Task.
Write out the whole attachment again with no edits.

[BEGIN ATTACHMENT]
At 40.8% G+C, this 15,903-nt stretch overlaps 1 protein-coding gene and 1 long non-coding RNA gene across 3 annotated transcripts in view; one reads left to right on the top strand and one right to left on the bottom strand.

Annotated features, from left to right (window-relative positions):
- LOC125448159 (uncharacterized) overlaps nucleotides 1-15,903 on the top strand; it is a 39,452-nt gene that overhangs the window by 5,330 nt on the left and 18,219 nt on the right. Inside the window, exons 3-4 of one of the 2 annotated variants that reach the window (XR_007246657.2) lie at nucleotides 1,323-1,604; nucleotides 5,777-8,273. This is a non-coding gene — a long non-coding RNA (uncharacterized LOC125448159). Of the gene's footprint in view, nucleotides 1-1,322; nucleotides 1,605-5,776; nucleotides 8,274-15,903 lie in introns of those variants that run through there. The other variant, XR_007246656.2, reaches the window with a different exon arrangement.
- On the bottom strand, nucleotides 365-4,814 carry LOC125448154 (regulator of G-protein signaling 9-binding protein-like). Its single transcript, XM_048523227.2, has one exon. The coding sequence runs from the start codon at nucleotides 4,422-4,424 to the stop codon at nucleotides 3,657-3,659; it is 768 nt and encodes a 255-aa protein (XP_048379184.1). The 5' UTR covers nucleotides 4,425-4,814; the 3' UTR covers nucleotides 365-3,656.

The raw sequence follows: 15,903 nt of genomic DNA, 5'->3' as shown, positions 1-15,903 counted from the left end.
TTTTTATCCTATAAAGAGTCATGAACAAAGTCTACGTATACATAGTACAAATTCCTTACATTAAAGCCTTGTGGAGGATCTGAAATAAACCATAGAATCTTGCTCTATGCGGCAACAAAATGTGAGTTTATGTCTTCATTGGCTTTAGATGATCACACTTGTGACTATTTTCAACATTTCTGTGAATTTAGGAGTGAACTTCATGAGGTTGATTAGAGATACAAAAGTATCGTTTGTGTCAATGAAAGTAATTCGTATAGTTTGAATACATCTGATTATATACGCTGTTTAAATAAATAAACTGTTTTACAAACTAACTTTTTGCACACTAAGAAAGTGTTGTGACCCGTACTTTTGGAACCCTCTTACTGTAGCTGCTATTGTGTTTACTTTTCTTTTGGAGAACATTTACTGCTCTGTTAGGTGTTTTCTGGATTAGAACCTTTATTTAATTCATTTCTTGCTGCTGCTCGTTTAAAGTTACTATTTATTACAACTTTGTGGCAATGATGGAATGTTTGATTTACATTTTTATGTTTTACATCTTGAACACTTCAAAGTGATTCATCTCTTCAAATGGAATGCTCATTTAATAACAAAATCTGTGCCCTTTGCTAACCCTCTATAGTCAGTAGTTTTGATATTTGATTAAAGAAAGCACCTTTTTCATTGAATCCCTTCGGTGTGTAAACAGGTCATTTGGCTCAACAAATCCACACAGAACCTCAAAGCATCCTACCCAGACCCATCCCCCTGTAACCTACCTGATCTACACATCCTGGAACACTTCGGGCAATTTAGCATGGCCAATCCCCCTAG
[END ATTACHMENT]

At 40.8% G+C, this 15,903-nt stretch overlaps 1 protein-coding gene and 1 long non-coding RNA gene across 3 annotated transcripts in view; one reads left to right on the top strand and one right to left on the bottom strand.

Annotated features, from left to right (window-relative positions):
- LOC125448159 (uncharacterized) overlaps nucleotides 1-15,903 on the top strand; it is a 39,452-nt gene that overhangs the window by 5,330 nt on the left and 18,219 nt on the right. Inside the window, exons 3-4 of one of the 2 annotated variants that reach the window (XR_007246657.2) lie at nucleotides 1,323-1,604; nucleotides 5,777-8,273. This is a non-coding gene — a long non-coding RNA (uncharacterized LOC125448159). Of the gene's footprint in view, nucleotides 1-1,322; nucleotides 1,605-5,776; nucleotides 8,274-15,903 lie in introns of those variants that run through there. The other variant, XR_007246656.2, reaches the window with a different exon arrangement.
- On the bottom strand, nucleotides 365-4,814 carry LOC125448154 (regulator of G-protein signaling 9-binding protein-like). Its single transcript, XM_048523227.2, has one exon. The coding sequence runs from the start codon at nucleotides 4,422-4,424 to the stop codon at nucleotides 3,657-3,659; it is 768 nt and encodes a 255-aa protein (XP_048379184.1). The 5' UTR covers nucleotides 4,425-4,814; the 3' UTR covers nucleotides 365-3,656.

The raw sequence follows: 15,903 nt of genomic DNA, 5'->3' as shown, positions 1-15,903 counted from the left end.
TTTTTATCCTATAAAGAGTCATGAACAAAGTCTACGTATACATAGTACAAATTCCTTACATTAAAGCCTTGTGGAGGATCTGAAATAAACCATAGAATCTTGCTCTATGCGGCAACAAAATGTGAGTTTATGTCTTCATTGGCTTTAGATGATCACACTTGTGACTATTTTCAACATTTCTGTGAATTTAGGAGTGAACTTCATGAGGTTGATTAGAGATACAAAAGTATCGTTTGTGTCAATGAAAGTAATTCGTATAGTTTGAATACATCTGATTATATACGCTGTTTAAATAAATAAACTGTTTTACAAACTAACTTTTTGCACACTAAGAAAGTGTTGTGACCCGTACTTTTGGAACCCTCTTACTGTAGCTGCTATTGTGTTTACTTTTCTTTTGGAGAACATTTACTGCTCTGTTAGGTGTTTTCTGGATTAGAACCTTTATTTAATTCATTTCTTGCTGCTGCTCGTTTAAAGTTACTATTTATTACAACTTTGTGGCAATGATGGAATGTTTGATTTACATTTTTATGTTTTACATCTTGAACACTTCAAAGTGATTCATCTCTTCAAATGGAATGCTCATTTAATAACAAAATCTGTGCCCTTTGCTAACCCTCTATAGTCAGTAGTTTTGATATTTGATTAAAGAAAGCACCTTTTTCATTGAATCCCTTCGGTGTGTAAACAGGTCATTTGGCTCAACAAATCCACACAGAACCTCAAAGCATCCTACCCAGACCCATCCCCCTGTAACCTACCTGATCTACACATCCTGGAACACTTCGGGCAATTTAGCATGGCCAATCCCCCTAG